2What is a colloid? A colloid is a suspension of particles in a medium The particles may be solid, liquid or gas and are called the disperse phaseThe medium may also be solid liquid or gas and is called the continuous phase
4Why don’t colloids break down? They do. Colloids are inherently unstableGravitational forces and attractive forces on the surface of the particles will cause the two phases to separateThis is prevented by Brownian motion and charges on the surface of the particles which keep the particles suspended.
5Stokes’ Law A particle in a fluid may descend or rise The rate at which it does depends on a balance between gravity, buoyancy and frictionThis results in a constant terminal velocity, the value of which is given by Stokes Law
6Brownian MotionBrownian is the result of the continuous buffeting of the colloidal particles by the molecules of the continuous phase.It gives rise to the diffusion where the particles will migrate from a region of high concentration to one of low concentrationDiffusion is defined by Fick’s law which is on the right
7Kinetic Stabilisation Kinetic stabilisation is the result of a combination of Stokes law and Fick’s law effectsParticles will tend to settle as a result of Stokes’ lawThis sets up a concentration gradient which causes diffusion in the opposite direction to settlingIf the two are in equilibrium the colloid will be stable.
8Molecular attractionColloidal particles tend to be attracted to one another as a result of Van der Waal’s forces between the molecules on the particle surfaceThis results in agglomeration of particles and the break up of the colloid.Van der Waal’s forces are inversely proportional to the square of the distance between colloidal particles.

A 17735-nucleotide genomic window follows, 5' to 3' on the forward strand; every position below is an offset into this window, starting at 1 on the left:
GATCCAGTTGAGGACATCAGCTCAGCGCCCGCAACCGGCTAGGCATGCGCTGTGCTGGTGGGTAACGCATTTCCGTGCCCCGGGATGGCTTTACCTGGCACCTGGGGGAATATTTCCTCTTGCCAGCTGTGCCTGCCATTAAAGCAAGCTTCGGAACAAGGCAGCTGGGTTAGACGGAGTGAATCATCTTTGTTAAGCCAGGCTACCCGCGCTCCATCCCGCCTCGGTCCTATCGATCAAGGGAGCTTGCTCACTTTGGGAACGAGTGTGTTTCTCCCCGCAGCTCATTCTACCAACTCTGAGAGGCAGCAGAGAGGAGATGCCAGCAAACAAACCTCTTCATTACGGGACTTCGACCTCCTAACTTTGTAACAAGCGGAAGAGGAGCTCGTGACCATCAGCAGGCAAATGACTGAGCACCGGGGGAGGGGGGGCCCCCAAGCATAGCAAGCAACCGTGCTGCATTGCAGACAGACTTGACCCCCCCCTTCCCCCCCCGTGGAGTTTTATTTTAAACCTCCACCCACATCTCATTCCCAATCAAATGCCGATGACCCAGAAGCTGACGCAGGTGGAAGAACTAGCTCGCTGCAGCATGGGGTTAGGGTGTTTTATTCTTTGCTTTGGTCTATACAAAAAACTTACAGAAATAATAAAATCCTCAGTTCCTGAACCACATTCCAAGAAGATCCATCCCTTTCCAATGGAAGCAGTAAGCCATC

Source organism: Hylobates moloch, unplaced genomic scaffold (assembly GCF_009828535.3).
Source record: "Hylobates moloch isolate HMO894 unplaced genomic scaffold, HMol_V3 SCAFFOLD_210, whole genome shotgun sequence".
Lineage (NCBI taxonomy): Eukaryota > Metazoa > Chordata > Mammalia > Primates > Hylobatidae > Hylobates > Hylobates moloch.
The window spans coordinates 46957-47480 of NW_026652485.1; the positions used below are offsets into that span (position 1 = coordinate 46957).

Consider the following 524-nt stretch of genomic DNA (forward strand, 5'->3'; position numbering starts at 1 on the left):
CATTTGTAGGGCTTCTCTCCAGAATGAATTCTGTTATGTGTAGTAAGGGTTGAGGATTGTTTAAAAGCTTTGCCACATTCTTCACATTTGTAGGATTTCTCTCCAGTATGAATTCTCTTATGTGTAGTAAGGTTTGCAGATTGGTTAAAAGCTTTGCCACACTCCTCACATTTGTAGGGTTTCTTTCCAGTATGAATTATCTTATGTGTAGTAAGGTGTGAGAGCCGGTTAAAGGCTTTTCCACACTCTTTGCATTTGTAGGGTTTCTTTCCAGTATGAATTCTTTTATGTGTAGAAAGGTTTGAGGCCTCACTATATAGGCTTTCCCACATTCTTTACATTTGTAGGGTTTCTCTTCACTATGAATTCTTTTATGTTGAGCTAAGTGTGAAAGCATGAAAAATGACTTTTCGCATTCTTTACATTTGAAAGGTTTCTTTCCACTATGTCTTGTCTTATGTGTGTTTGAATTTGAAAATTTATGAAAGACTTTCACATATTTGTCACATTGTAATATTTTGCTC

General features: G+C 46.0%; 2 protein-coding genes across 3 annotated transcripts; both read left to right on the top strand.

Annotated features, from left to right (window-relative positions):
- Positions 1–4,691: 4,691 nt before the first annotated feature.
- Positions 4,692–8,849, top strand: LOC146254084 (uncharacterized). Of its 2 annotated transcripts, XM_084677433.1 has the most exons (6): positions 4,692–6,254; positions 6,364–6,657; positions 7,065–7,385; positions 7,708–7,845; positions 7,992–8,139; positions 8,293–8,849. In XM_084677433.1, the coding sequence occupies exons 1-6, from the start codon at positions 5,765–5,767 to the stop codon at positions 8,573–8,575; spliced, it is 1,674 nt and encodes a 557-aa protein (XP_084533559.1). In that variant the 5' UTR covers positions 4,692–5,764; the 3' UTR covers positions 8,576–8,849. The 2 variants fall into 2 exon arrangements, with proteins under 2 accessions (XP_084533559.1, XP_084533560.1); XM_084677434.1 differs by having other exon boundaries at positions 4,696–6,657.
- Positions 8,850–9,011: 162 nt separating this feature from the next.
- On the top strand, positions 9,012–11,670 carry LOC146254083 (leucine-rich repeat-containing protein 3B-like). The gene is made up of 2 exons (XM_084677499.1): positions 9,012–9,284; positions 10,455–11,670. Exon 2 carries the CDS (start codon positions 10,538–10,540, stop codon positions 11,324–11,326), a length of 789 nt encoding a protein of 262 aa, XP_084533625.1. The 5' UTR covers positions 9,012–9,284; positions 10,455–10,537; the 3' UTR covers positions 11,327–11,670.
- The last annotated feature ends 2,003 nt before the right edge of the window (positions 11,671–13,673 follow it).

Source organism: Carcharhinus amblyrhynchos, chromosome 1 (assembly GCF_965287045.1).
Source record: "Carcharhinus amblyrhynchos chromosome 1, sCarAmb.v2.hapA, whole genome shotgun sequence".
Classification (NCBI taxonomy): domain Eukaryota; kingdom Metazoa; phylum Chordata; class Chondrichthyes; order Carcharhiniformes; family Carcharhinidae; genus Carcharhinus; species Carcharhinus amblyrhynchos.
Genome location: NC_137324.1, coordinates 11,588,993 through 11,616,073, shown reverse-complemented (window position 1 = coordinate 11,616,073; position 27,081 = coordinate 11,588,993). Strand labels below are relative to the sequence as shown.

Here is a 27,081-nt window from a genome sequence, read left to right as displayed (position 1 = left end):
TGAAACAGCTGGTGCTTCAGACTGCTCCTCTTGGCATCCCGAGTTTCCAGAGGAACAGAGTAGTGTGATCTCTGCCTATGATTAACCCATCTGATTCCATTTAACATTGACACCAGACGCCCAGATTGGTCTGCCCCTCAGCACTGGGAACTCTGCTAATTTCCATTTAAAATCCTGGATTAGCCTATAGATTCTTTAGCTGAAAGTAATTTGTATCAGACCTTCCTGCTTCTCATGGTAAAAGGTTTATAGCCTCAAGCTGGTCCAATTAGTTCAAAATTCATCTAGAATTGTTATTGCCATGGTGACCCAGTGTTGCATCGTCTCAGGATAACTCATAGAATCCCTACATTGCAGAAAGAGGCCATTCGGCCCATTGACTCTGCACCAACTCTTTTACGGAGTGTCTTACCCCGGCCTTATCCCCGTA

9Electric double layerSome colloidal particle have charges on their surfaceIf the continuous phase is an electrolyte, ions are attracted to the particle surfaceThis results in a charged layer near the particle surface which decays exponentially from the surfaceThis is known as the electrical double layer
10Surface Tension The molecules of a liquid will attract each other In the body of the liquid this attraction is equal all roundAt the surface, the attraction is unbalancedThis imbalance of attractive forces is called surface tension
11Emulsifiers An emulsifier molecule comprises two sections A hydrophyllic (Water loving head) and a hydrophobic (Water hating) tailSuch molecules are called surfactantsThey form a layer on the droplet surface
12Emulsifiers - continued The tail of the molecule is in the oil and the head in the water“Spare” molecules cluster in the form of micellesThis aids the break up of droplets into smaller onesCharges on the surface of the emulsifier keep the droplets apart.
13Stearic repulsionThis is a result of macromolecules adhering to the particle surfaceThe shape and conformation of the molecule prevents aggregation of particles
14Breakdown of colloidsThe breakdown of a colloid is the result of particles coming together to form larger particles. There are three basic formsFlocculationCoagulationCoalescence
15Breakdown of electrostatically stabilised colloids The DVLO theory explains the breakdown of such colloidsIt is based on a balance between the Van der Waal’s forces and the repulsive forces. ThusEint = Eatt + ErepAdding electrolyte tends to reduce double layer thickness, such that Eatt becomes dominant
16Bridging and Depletion flocculation Bridging flocculation is the result of macromolecules becoming attached to two particlesDepletion flocculation is the result of an osmotic effect where macromolecules act as a semi-permeable membrane
17CoalescenceCoalesence is the merging of two liquid droplets into a single dropletThe process involves expulsion of the continuous phase from between the dropletsThe ease with which this occurs depends on surface tension and continuous phase viscosity.
18For more information This lecture has only been an overview. More information is available via the Module website.Or go directly to